Will Smith Only Starred In Men In Black Because Of Steven Spielberg

By Jason Collins | Updated

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Men in Black

Following the massive success of 1996’s Independence Day, Will Smith was ready to turn down the role of Agent J in 1997’s Men in Black—one of his most iconic roles. However, the film’s executive producer Steven Spielberg decided to convince Smith in the most unusual manner by sending a helicopter to pick up Smith and bring him in for a meeting.

“Steven Spielberg sent a helicopter for me. To talk to me. I was in New York. It landed at his house. And, like, he had me at hello.”

Will Smith

According to Insider, Will Smith recently revealed that he had to be persuaded by Steven Spielberg to take the role of Agent J in Men in Black, something that Smith was, at the time, reluctant to do. The revelation came while speaking with Kevin Hart on Hart to Heart, with the actor stating that he didn’t want to make two films centered on aliens back-to-back.

That was completely reasonable, given that the previous success granted him a pick of movies he’d do next, with countless offers hitting his agent’s desk.

Will Smith stated that his former manager and longtime business partner Jamie Lassiter, was also acting as the “arbiter of taste” and that he personally had a say in choosing several roles that are now considered some of Smith’s best.

Lassiter urged Smith to take the role of Agent J; however, the actor wanted none of it, and potentially turning down a project backed up by Steven Spielberg reached the ears of the producer himself, who decided to try and persuade Smith to take the role that would become one of his most iconic portrayals.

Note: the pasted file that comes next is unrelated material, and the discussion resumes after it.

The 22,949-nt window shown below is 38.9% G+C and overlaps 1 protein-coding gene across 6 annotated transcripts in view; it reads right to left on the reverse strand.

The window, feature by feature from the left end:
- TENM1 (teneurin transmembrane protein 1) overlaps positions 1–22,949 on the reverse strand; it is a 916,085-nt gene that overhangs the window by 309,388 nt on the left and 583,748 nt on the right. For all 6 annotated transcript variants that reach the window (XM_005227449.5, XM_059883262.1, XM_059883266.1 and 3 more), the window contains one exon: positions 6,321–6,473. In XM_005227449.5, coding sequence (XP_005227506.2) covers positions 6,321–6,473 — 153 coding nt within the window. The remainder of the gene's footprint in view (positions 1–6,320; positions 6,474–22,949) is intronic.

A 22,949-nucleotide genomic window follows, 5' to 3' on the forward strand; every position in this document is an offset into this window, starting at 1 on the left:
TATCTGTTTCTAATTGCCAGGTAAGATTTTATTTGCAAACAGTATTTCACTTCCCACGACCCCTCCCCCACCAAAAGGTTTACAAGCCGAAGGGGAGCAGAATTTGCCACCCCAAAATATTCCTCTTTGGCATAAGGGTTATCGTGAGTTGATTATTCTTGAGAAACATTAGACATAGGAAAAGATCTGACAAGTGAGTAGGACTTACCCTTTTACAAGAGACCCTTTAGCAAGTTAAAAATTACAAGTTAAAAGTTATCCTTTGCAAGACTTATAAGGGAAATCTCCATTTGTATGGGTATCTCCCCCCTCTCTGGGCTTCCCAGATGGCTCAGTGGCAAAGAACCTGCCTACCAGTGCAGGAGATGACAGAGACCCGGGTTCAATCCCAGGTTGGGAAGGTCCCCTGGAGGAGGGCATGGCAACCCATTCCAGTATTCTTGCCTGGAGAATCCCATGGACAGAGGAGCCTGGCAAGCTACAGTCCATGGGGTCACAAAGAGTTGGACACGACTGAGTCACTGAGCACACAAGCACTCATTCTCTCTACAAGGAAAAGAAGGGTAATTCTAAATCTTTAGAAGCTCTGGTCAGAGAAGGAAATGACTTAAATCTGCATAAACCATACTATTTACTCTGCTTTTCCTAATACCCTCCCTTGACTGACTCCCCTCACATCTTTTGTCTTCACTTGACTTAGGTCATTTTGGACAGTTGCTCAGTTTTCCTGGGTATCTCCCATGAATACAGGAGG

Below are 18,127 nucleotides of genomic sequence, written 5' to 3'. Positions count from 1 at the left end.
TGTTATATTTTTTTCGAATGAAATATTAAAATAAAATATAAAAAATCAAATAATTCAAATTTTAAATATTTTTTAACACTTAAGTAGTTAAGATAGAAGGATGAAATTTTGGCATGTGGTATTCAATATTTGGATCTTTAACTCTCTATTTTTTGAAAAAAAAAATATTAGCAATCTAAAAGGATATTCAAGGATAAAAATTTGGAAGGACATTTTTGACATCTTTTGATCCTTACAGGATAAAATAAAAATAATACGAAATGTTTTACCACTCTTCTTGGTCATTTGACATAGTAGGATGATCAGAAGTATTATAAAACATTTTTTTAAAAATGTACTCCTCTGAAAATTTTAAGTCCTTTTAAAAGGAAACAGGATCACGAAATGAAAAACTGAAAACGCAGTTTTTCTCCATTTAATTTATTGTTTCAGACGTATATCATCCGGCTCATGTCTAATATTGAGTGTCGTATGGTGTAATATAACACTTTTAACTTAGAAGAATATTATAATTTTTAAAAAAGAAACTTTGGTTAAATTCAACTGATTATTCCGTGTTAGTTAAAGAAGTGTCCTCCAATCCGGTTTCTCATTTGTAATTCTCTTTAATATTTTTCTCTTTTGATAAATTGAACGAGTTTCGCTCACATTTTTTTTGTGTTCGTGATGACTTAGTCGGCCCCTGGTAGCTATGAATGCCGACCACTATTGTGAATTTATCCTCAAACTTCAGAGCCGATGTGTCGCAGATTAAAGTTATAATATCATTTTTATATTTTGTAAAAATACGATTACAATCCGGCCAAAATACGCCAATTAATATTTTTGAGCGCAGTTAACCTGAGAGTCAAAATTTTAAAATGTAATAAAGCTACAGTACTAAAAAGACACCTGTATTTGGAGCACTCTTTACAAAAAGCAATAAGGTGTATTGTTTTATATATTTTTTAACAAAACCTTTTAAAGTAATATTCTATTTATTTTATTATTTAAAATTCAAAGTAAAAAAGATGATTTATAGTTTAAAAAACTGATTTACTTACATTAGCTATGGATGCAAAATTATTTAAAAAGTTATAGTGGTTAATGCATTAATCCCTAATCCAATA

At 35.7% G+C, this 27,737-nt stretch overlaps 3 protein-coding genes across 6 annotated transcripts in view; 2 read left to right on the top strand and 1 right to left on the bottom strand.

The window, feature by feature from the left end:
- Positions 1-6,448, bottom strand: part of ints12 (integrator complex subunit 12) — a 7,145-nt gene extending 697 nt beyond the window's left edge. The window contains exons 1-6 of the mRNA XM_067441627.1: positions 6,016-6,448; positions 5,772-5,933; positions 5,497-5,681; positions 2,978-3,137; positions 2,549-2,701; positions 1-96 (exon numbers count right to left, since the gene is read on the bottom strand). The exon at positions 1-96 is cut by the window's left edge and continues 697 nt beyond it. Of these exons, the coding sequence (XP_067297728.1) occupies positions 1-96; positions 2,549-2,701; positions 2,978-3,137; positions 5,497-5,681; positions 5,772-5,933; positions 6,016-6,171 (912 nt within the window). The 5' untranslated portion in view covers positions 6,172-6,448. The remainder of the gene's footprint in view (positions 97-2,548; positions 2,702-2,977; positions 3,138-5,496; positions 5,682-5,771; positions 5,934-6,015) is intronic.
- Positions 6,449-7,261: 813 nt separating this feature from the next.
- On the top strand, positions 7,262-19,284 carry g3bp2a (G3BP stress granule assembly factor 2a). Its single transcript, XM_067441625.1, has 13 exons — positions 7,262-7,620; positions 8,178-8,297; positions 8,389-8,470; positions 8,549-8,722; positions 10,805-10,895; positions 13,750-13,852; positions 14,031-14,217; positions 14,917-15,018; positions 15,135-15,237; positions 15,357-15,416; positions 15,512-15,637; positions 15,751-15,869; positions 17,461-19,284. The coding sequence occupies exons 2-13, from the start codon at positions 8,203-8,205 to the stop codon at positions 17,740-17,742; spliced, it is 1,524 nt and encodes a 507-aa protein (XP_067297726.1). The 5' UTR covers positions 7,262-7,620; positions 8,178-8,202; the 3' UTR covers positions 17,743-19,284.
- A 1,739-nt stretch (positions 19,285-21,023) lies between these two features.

Men in Black became yet another massive success for Smith, earning nearly $590 million at the worldwide box office.

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Tommy Lee Jones and Will Smith in Men in Black

According to Smith, Spielberg ever sent a helicopter to pick him up, and bring him in, only so that the producer could call the actor out in person for not accepting the role in his film—and being called out by Spielberg over some lemonade with carbonated water was all the convincing Will Smith needed to star in Men in Black.

The film became yet another massive success for Smith, earning nearly $590 million at the worldwide box office. Furthermore, it gave the actor his second franchise and solidified him as a movie star of the late 1990s.

The History of Men In Black

For those unaware of the history of Will Smith’s Men in Black, the franchise is based on a comic series by Marvel Comics’ subsidiary, Aircel/Malibu Comics. Though it wasn’t a sci-fi comedy, it was adapted into a 1997’s film, whose commercial and critical success warranted another three sequels and various spin-offs, including a number of tie-in one-shot comics by Marvel Comics themselves.

The franchise isn’t limited to movies and comics alone; several different game developers released Men in Black games, the earliest of which was released in 1997 and the latest in 2012.

It’s also worth noting that the latest Men in Black film, MiB: International, didn’t feature Will Smith and Tommy Lee Jones, with filmmakers opting to cast Chris Hemsworth and Tessa Thompson instead. It was also the first film in the series not to open above $30 million, and its underwhelming opening was blamed on the dated franchise, poor critical reviews, and audience anticipation for other high-profile releases, such as Spider-Man: Far From Home.